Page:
Other highlights in recent days include a couple of spoonbills which touched-down on the Eric Morecambe Pools on Wednesday (and are still present at time of writing), continued sporadic reports of hen harrier, a well-watched red kite, the very unseasonal garganey and the pair of scaup at Lilian’s. Added to this of course is the annual arrival of lots of wildfowl with numbers changing on a daily basis. Cetti’s warblers (photo by Mike Malpass) are becoming increasingly vocal and birds may be heard just about anywhere on the reserve.

As many of you will know, Leighton Moss hosts multiple school, college and university visits throughout the year. Engaging with young people is absolutely essential for the future of nature conservation and we are committed to connecting children and young adults to nature through learning. Here our Learning Officer Carol Bamber summarises the year so far… 

End of a busy season with high praise

It’s been another successful summer at Leighton Moss for school, university and youth group visits. Since April the team have delivered outdoor learning sessions to 70 groups, engaging with over 2,250 participants – that’s a lot of pond dipping, minibeast safaris, Living Things and their Habitats trails and sensory walks, as well as discovering brilliant birds, plus lectures and guided walks to degree-level students.

 Here are some recent quotes from participating group leaders:

‘What a wonderful day we’ve all had! So much learning that could never have happened inside the classroom.’ Reception class teacher

‘This has been an incredible child-led experience. You have ticked so many curriculum objectives in a very hands-on way.’ Year 3 class teacher

‘Thank you so much for the session. It was just right for our first visit.’ Specialist School teacher

‘As always, this was an excellent trip. Lots to see – pupils interested and engaged.’ Year 8 science teacher

‘Brilliant introduction to the RSPB and the wider conservation industry. Related well to the students’ aspirations.’ University lecturer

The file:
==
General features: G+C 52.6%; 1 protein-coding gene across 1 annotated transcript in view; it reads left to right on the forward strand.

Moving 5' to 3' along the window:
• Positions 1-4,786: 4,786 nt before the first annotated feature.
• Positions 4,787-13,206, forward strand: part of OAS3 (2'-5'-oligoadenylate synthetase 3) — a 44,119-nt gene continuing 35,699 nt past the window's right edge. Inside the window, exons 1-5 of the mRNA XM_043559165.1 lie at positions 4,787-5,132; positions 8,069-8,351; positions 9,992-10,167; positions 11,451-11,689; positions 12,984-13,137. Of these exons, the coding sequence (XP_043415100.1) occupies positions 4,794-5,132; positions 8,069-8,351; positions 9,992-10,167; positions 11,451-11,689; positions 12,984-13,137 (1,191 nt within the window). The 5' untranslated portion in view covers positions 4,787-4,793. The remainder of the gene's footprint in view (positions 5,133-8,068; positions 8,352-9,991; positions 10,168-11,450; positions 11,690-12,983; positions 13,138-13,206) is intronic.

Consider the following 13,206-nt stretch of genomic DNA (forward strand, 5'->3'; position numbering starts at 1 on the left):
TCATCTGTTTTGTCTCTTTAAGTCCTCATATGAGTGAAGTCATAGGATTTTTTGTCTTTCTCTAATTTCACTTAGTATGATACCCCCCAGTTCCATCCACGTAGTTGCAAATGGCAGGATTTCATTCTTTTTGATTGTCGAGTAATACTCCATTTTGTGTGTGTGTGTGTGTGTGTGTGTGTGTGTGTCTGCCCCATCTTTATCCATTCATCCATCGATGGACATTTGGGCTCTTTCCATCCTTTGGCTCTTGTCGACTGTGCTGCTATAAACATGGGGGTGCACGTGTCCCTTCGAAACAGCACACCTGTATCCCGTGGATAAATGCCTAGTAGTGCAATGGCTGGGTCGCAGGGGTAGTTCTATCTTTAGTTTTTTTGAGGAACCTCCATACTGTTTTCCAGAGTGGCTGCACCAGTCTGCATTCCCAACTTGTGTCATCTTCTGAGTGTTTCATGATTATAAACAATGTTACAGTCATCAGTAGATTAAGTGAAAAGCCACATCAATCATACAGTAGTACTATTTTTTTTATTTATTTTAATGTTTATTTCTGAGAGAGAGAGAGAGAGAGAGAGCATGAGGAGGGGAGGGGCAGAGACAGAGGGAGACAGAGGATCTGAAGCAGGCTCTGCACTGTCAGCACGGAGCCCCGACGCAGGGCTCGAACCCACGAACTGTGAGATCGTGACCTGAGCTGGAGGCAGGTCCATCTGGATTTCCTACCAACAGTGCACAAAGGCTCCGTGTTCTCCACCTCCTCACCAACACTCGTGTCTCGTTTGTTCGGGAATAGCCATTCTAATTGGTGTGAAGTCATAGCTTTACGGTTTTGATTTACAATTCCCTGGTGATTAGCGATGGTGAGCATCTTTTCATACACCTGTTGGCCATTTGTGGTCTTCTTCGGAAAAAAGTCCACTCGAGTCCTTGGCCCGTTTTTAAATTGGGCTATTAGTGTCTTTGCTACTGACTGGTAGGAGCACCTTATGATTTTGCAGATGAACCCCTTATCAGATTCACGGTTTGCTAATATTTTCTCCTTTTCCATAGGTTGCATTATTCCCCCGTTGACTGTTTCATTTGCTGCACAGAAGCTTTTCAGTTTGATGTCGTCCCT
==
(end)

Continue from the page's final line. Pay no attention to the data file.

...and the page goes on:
‘A really good evening and very engaging activities provided for the group.’ Cub Scouts leader

Wow! 99% of respondents on our evaluation forms rated our educational offer as ‘very good’ or ‘outstanding’. It’s a massive team effort, we thoroughly enjoy what we do and we appreciate the urgent need, now more than ever, to connect people of all ages with wildlife and the great outdoors in a fun and interactive way. 

If you are interested in booking an educational visit to Leighton Moss at any time of year, please contact Carol on (01524) 703015 or carol.bamber@rspb.org.uk

Floods recede & sightings surge!

 I’m very happy to report that the water levels have almost returned to normal (whatever that is!) and there is now access to all the hides (except Lower Hide which remains closed to the public) for those visitors who may have forgotten their wellies. Obviously the pools are still holding more water than we’d expect them to at this time of year but that doesn’t seem to be deterring the wildfowl – duck numbers continue to climb with each passing day. Lilian’s Hide is great at the moment with two scaup still present along with pochard, tufted duck and scores of shoveler, teal and gadwall. Little grebes too are easy to see here as are mute swan family flotillas.

Elsewhere, the bearded tits have been entertaining the crowds as they come to gather grit from the trays at Causeway and along the path to Grisedale. With a camera streaming live footage of the trays to the café, visitors can enjoy a spot of lunch or cake and coffee while watching these amazing birds preparing for their winter diet of seeds!

Red deer are another focus of the season and the stags can be heard roaring from deep in the reed beds, particularly in the mornings and again at dusk. Our Facebook group page has been inundated with fabulous photos of impressive males as they display their imposing antlers. Occasionally a couple of the boisterous testosterone-fuelled stags will clash with one another, providing a breath-taking spectacle for those lucky enough to be in the hide.  

 With autumn truly upon us it’s no surprise to see redwings and fieldfares around in recent days. These attractive Nordic thrushes are a real treat to see as they pass over in flocks or descend upon hawthorn hedgerows in search of the plentiful berries. Other highlights this week include a couple of very late swallows and a ring-tailed hen harrier which was photographed jousting with a male marsh harrier at Grisedale on Wednesday morning.   

It really is a magical time of year to visit Leighton Moss, as one of our wonderful Live Interpretation volunteers, Kathleen, knows only too well. Here she shares with us her experience of being on the reserve during the recent floods…   

A walk through the Leighton Moss flood.
Leaving behind tick list, camera and the like, I pulled on my wellies and set off, happy to enjoy the unique experience, using only eyes, ears and nose! As I waded off in the direction of Grisedale Hide, it quickly became clear that normality had been flipped; nature had reclaimed the space and I was the intruder, confined to a narrow path. Progress was very slow through the deep water, and I envied the ease with which the two ducks, whose patch I was entering, swam along the path ahead of me.